Blotting out the shame of offensive tats

Mike and Chris Burwin of Alchemy Tattoo Studio
Mike and Chris Burwin of Alchemy Tattoo Studio
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A Wigan tattoo parlour is to offer free cover-ups to combat the “stigma and shame” of offensive body art.

Alchemy Tattoo Studio in Wallgate wants to help people get rid of permanent reminders of a past they’d rather forget.

Swastikas, gang, murder and rape symbols and many more offensive tattoos will be masked by new, custom-designed art by one of Alchemy’s five artists: Chris and Mike Burwin, who own the shop, Adam, Kev and Roxy.

Shop manager James said the idea for a “tattoo amnesty” came about after noticing one of their customers had a swastika tattoo, and offered to cover it for him free of charge.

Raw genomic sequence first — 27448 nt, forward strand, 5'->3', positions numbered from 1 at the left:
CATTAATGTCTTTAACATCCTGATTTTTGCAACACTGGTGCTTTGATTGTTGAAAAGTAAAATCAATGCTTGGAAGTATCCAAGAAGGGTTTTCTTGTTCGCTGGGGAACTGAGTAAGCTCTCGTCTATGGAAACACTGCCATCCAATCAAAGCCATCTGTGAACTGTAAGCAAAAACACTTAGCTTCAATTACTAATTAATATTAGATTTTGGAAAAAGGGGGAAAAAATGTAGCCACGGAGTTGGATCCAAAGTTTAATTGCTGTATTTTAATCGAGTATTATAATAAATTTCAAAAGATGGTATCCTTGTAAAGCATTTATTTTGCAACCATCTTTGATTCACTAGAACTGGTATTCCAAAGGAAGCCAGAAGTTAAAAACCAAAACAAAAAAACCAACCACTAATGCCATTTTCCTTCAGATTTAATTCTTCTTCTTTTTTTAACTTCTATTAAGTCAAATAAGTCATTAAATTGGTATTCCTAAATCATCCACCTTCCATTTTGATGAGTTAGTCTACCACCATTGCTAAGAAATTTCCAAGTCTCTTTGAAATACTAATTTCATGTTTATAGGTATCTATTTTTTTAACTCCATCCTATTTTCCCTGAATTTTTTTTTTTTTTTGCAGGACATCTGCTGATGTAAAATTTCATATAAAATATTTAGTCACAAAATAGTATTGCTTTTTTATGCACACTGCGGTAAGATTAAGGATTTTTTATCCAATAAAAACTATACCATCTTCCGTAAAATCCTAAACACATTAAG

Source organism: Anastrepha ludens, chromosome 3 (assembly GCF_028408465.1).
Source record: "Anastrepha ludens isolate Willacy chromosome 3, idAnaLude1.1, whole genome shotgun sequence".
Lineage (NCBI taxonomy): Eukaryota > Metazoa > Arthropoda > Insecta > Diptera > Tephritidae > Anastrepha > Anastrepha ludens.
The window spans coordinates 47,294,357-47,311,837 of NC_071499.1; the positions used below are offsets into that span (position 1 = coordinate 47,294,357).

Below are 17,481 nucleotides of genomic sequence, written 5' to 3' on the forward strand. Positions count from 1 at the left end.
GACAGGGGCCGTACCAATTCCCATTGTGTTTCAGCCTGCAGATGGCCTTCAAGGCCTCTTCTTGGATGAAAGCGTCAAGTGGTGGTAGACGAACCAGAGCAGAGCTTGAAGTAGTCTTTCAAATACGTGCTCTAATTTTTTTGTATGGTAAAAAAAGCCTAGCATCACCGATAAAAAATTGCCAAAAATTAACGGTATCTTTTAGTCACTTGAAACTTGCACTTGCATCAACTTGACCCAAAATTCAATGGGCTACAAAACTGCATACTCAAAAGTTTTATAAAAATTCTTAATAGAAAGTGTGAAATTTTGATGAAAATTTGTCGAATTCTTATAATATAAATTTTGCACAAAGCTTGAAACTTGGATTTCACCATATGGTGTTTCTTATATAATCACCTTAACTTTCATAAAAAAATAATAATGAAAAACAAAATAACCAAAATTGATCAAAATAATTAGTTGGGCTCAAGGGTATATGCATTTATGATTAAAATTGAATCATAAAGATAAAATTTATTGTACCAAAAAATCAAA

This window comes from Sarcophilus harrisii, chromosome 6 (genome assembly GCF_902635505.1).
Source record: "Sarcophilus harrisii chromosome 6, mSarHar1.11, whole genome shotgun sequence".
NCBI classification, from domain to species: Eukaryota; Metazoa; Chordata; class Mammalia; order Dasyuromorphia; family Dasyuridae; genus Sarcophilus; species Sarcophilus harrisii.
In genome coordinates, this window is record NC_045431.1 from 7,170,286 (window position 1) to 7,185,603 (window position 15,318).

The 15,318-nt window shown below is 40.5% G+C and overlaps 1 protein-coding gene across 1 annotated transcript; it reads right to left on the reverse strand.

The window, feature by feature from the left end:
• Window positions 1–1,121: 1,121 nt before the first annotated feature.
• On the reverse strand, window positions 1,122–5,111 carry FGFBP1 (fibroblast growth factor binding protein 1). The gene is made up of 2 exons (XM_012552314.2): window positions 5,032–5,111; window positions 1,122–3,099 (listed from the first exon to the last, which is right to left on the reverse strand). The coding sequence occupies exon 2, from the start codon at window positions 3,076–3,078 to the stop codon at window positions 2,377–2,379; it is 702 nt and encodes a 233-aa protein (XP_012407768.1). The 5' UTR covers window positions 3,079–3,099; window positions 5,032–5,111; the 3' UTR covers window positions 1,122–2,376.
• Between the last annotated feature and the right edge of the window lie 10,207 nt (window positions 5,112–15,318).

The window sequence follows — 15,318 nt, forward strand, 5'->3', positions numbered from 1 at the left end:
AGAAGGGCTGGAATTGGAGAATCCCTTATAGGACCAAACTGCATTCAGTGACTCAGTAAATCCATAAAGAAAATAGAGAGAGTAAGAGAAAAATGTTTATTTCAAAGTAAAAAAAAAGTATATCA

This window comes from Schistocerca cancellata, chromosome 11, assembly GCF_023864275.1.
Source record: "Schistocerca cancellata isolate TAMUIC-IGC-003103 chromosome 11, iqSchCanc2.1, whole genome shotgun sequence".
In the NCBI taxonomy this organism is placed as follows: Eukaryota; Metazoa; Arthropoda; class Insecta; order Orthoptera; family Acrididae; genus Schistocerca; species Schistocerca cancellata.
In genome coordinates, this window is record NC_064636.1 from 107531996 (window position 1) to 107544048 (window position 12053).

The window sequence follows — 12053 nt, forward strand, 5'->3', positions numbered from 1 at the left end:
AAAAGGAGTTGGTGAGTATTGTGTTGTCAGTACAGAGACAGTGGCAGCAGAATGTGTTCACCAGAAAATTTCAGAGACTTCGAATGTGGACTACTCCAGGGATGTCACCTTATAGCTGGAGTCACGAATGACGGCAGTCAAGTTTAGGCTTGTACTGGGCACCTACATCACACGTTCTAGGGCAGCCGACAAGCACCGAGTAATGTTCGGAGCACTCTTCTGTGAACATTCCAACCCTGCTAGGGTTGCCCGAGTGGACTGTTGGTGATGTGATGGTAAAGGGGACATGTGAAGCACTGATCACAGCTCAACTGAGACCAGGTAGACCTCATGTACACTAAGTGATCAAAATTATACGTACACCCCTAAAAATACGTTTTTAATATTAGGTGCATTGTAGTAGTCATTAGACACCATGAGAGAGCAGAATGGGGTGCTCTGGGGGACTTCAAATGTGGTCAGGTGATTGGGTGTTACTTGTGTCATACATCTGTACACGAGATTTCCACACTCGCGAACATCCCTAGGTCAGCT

“Some people make bad life choices, and sometimes people change their minds about tattoos,” he said. “They might have gone down the wrong path in life. If you want a tattoo changed, we’ll do it.”

He added that the artists thought such a project was relevant at the current time.

Indeed, global tensions have risen in the wake of Donald Trump’s rush of controversial executive orders, including visa bans on several Muslim countries and his infamous Mexican border wall. And this has mirrored a surge in nationalism and hostility to immigrants in other parts of the world too.

James thought it was important to end these deep global divisions in any way possible. Life’s too short for hate,” he said.

He claimed they also want to help end any misconceptions about the tattooed community.

“There’s a lot of stigma about tattoos, and there’s still this sort of idea of aggression. But everybody has them now, and it’s turning the corner.

“I think everybody has their own reason for getting one, but it’s really just about expression.”